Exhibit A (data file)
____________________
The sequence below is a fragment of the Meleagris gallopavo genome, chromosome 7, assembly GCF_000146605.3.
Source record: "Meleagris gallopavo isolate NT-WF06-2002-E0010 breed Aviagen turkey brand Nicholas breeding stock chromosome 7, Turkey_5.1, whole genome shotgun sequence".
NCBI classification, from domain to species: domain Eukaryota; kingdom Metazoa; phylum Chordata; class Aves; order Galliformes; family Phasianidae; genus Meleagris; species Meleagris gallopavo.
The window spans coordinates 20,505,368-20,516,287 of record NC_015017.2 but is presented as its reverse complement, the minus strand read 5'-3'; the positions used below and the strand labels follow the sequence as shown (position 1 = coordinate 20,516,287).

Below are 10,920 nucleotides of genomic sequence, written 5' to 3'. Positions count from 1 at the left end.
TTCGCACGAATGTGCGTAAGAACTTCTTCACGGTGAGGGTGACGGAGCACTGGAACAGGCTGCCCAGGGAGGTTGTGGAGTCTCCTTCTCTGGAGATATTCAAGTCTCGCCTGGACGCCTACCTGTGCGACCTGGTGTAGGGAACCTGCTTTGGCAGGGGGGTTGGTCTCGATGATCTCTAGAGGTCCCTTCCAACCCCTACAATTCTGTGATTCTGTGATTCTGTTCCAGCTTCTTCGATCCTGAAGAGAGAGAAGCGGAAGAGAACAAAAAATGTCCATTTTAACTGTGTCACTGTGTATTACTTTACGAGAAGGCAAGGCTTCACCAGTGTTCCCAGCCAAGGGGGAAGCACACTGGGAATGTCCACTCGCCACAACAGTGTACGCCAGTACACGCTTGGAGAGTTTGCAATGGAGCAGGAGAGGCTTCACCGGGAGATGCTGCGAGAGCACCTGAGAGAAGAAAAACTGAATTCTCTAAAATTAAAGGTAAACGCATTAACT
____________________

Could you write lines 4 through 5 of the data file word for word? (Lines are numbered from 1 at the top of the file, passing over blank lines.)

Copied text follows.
The window spans coordinates 20,505,368-20,516,287 of record NC_015017.2 but is presented as its reverse complement, the minus strand read 5'-3'; the positions used below and the strand labels follow the sequence as shown (position 1 = coordinate 20,516,287).

Below are 10,920 nucleotides of genomic sequence, written 5' to 3'. Positions count from 1 at the left end.